Ellard v. Goodall, 2 Div. 728

CourtSupreme Court of Alabama
Writing for the CourtANDERSON, C.J.
Citation87 So. 196,204 Ala. 644
Decision Date18 November 1920
Docket Number2 Div. 728
PartiesELLARD v. GOODALL.

87 So. 196

204 Ala. 644

ELLARD
v.
GOODALL.

2 Div. 728

Supreme Court of Alabama

November 18, 1920


Appeal from Circuit Court, Perry County; B.M. Miller, Judge.

Action by D.H. Ellard against Thomas Goodall for the statutory penalty for cutting 247 pine trees in trover for the conversion of the same and in trespass. Judgment for plaintiff in an insufficient sum, and he appeals. Affirmed.

In an action in trespass and trover and for the statutory penalty for cutting trees, evidence that they were not removed from plaintiff's land, but were used in constructing a causeway the construction of which was authorized by a timber deed, was admissible on the question of conversion and as bearing on the amount of damages. [87 So. 197]

The timber contract and the pleading, together with the evidence, will be found in [87 So. 198] former report of this case. 203 Ala. 476, 83 So. 568. The other facts sufficiently appear from the opinion, with the following exceptions: The remarks of John Watts were sought to be proven by plaintiff by the witness Ves Holbron to the effect that at the time of the cutting of some of the pine saplings some of the men said, "Let's not cut these trees, boys," and that John Watts, the woods boss of the defendant, said, "Go ahead, boys, and cut it; he will raise sand about them, but go ahead and cut them." The following charges were given for the defendant:

(4) If you believe from the evidence that D.H. Ellard consented for the defendant, Thomas Goodall, or his employees, to cut the pine saplings or trees, to be used in making the crossway over the swamp, then your verdict must be for the defendant
(6) A duplicate of 4

The following charges were refused to the plaintiff:

(4) If you are reasonably satisfied from the evidence that Goodall, his servants or agents cut any pine trees under 12 inches in diameter at the ground on any part of the plaintiff's land and outside of any right of way used or made thereon by the defendant, it would be your duty to return a verdict for the plaintiff for $10 for each tree so cut, if any were so cut, unless you are reasonably satisfied from the testimony in the case that plaintiff consented for them to be cut.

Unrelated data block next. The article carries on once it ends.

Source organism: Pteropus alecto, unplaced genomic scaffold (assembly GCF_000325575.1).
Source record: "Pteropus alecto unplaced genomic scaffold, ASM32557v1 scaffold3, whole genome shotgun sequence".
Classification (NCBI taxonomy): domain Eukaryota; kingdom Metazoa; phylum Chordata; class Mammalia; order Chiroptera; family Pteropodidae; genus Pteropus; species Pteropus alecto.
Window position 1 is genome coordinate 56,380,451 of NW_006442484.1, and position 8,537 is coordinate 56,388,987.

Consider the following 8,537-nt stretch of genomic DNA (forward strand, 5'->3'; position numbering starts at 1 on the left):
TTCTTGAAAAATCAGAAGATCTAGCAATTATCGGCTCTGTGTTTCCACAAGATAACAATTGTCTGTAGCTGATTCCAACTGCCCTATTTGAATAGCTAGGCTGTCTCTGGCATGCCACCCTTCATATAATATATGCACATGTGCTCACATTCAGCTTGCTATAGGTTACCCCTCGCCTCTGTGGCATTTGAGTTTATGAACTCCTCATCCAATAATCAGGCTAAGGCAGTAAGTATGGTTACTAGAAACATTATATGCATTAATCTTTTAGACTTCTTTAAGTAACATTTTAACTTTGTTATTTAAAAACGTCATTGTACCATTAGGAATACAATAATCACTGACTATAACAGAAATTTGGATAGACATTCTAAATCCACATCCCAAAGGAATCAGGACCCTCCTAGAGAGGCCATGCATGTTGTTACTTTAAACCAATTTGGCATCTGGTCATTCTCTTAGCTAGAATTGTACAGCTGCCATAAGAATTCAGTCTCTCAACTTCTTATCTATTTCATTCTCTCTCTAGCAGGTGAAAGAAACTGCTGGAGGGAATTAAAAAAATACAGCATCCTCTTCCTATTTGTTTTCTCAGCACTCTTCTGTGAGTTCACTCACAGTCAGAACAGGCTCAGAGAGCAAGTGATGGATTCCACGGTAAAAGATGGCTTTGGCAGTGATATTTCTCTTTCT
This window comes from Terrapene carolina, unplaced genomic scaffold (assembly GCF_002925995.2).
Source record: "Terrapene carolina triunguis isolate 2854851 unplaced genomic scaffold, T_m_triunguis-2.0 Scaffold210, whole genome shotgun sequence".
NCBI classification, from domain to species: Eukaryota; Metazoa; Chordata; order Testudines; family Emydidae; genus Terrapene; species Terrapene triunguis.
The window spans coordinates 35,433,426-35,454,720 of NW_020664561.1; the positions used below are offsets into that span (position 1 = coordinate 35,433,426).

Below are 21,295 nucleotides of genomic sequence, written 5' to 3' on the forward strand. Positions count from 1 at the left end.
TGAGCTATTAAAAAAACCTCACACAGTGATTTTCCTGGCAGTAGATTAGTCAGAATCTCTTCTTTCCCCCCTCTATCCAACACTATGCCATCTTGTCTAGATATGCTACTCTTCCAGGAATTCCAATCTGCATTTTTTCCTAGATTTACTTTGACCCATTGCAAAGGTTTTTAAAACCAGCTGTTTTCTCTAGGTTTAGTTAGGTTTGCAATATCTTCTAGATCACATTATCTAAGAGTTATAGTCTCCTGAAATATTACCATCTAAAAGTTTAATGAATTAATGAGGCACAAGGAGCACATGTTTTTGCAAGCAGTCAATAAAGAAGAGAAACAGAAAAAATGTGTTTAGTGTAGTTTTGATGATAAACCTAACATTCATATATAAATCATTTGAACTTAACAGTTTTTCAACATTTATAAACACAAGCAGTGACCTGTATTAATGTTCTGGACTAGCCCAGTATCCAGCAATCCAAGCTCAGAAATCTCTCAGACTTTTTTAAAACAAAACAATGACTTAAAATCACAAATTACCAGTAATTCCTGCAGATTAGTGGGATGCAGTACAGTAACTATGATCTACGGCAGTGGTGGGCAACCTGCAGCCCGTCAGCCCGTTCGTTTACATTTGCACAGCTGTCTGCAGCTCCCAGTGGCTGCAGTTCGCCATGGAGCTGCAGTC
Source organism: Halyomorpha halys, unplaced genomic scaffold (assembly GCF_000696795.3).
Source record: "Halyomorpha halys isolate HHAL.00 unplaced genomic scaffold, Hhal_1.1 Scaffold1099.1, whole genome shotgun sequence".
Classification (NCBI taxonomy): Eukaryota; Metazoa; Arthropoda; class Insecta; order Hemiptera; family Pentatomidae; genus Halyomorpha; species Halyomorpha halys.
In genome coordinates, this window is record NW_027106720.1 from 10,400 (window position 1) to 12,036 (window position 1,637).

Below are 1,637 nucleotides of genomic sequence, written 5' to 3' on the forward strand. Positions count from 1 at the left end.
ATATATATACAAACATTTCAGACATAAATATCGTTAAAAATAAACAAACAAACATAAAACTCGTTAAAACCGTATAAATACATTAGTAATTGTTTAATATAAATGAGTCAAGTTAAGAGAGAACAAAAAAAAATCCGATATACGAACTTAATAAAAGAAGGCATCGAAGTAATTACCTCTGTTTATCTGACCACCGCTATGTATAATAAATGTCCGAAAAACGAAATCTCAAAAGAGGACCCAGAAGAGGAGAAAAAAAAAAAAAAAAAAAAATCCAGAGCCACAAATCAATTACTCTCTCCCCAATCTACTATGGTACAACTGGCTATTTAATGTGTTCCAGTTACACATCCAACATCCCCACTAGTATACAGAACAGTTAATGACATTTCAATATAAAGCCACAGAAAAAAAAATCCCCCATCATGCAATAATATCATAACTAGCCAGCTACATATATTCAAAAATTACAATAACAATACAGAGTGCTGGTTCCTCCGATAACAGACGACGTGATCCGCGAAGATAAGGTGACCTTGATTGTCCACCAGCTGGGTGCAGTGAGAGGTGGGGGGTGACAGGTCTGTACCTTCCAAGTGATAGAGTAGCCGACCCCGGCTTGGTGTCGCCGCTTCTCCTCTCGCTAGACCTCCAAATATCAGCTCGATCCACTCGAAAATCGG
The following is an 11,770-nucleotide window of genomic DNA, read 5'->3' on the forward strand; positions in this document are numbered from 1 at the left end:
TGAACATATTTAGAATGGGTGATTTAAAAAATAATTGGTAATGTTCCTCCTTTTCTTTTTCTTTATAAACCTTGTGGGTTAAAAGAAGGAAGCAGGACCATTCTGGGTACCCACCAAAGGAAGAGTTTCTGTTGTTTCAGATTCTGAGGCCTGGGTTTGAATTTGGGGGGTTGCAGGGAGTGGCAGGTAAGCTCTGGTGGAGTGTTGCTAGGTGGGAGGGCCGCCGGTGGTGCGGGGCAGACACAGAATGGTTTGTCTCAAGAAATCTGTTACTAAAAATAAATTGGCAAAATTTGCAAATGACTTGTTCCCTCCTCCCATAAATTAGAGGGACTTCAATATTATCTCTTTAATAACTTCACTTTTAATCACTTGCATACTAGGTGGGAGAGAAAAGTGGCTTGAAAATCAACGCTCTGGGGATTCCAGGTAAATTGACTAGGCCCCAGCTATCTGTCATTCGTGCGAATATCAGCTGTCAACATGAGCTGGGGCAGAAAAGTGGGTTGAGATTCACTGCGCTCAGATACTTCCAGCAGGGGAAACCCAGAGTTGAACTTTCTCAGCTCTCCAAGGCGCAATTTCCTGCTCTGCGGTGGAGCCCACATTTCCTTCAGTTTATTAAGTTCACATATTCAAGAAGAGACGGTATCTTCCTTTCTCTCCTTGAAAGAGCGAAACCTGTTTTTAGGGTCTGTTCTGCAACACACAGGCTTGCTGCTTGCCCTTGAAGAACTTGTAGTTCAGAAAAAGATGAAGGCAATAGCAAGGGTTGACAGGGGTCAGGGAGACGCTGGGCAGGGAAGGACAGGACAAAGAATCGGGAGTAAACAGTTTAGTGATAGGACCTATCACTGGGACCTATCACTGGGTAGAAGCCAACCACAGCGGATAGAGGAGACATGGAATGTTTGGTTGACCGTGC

(11) If you are reasonably satisfied from the evidence that in July, 1916, Ellard told Watts in the presence of Mrs. Ellard not to cut any pine trees under 12 inches in diameter at the ground, and that in 1917 Goodall's employees cut from Ellard's land 121 pine trees less than 12 inches in diameter at the ground outside of any road or right of way made or used by Goodall, you should return a verdict for the plaintiff, not less than $1,210, with the interest thereon from the date of the cutting of such trees, if any such trees were cut.
(12) If you believe the evidence in this case, that the plaintiff did not consent to the cutting of any pine trees under 12 inches in diameter at the ground that may have been cut from said land, if any, in 1917.

R.B. Evins, of Greensboro, J.T. Fuller, of Centerville, and A.W. Stewart, of Marion, for appellant.

Lavender & Thompson, of Centerville, for appellee.

ANDERSON, C.J.

This is the second appeal in this cause, and the timber contract was construed and most of the legal questions settled in the first opinion. 203 Ala. 476, 83 So. 569.

Upon the second trial the gum trees or saplings were eliminated, and the plaintiff's claim for a recovery was confined to the pine saplings cut by the...

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1 practice notes
  • Ford v. Bradford, 7 Div. 738
    • United States
    • Supreme Court of Alabama
    • June 7, 1928
    ...that the land belonged to him and not to plaintiff. Ledbetter v. Bryant, 205 Ala. 77, 87 So. 325; Ellard v. Goodall, 204 Ala. 645 (7), (8), 87 So. 196. The dispute here was upon the true location of the boundary line between the land of defendant on the north and of plaintiff on the south. ......
1 cases
  • Ford v. Bradford, 7 Div. 738
    • United States
    • Supreme Court of Alabama
    • June 7, 1928
    ...that the land belonged to him and not to plaintiff. Ledbetter v. Bryant, 205 Ala. 77, 87 So. 325; Ellard v. Goodall, 204 Ala. 645 (7), (8), 87 So. 196. The dispute here was upon the true location of the boundary line between the land of defendant on the north and of plaintiff on the south. ......

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